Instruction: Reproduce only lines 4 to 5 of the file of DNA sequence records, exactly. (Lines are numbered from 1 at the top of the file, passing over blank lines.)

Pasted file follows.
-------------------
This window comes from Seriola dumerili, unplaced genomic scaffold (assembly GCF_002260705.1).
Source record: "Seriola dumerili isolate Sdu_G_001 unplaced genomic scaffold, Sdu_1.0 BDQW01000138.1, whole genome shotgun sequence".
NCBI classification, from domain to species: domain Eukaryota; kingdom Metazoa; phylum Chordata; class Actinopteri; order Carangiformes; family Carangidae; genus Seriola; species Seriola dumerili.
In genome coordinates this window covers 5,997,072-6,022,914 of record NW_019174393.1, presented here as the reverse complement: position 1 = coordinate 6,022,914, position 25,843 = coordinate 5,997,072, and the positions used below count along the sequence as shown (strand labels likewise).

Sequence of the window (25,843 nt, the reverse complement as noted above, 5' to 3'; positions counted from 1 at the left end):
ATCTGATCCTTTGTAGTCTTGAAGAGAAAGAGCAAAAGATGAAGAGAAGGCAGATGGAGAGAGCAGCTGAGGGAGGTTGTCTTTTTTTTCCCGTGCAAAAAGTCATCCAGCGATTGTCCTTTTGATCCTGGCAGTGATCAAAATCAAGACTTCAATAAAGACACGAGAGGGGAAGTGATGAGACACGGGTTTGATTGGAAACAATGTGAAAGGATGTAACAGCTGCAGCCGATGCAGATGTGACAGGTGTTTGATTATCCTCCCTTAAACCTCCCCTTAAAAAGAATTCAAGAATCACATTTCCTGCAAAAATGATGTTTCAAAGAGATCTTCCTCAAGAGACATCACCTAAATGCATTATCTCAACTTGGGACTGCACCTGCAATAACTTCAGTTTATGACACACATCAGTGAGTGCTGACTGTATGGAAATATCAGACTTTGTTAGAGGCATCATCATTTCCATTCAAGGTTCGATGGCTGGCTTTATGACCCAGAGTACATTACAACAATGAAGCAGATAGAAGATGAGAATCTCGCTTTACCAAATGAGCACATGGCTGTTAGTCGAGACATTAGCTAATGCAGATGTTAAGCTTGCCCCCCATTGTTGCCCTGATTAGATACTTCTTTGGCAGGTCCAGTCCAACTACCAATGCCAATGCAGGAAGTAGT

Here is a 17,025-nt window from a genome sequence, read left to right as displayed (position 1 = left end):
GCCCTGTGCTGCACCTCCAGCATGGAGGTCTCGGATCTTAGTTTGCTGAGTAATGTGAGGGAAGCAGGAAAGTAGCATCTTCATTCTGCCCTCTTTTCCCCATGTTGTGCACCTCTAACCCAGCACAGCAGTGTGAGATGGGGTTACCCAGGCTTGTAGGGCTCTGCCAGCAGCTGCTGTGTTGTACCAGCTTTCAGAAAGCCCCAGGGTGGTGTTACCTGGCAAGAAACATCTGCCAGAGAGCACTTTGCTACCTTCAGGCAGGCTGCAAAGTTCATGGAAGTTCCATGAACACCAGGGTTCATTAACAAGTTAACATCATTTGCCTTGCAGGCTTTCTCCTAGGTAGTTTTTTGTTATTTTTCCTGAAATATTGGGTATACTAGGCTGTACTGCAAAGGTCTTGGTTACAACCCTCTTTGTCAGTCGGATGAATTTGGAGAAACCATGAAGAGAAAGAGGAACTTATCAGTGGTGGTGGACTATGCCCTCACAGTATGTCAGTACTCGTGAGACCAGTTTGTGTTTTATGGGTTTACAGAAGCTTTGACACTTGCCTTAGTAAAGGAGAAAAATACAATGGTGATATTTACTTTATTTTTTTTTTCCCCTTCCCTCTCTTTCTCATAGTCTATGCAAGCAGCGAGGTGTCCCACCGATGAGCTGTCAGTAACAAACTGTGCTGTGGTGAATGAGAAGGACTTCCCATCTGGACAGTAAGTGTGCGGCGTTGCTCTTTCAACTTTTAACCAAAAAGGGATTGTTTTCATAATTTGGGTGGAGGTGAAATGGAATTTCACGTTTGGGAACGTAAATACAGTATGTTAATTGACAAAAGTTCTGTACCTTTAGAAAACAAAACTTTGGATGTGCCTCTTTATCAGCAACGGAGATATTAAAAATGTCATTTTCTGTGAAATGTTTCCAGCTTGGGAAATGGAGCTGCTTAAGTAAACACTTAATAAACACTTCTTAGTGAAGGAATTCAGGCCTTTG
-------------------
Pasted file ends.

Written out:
In genome coordinates this window covers 5,997,072-6,022,914 of record NW_019174393.1, presented here as the reverse complement: position 1 = coordinate 6,022,914, position 25,843 = coordinate 5,997,072, and the positions used below count along the sequence as shown (strand labels likewise).

Sequence of the window (25,843 nt, the reverse complement as noted above, 5' to 3'; positions counted from 1 at the left end):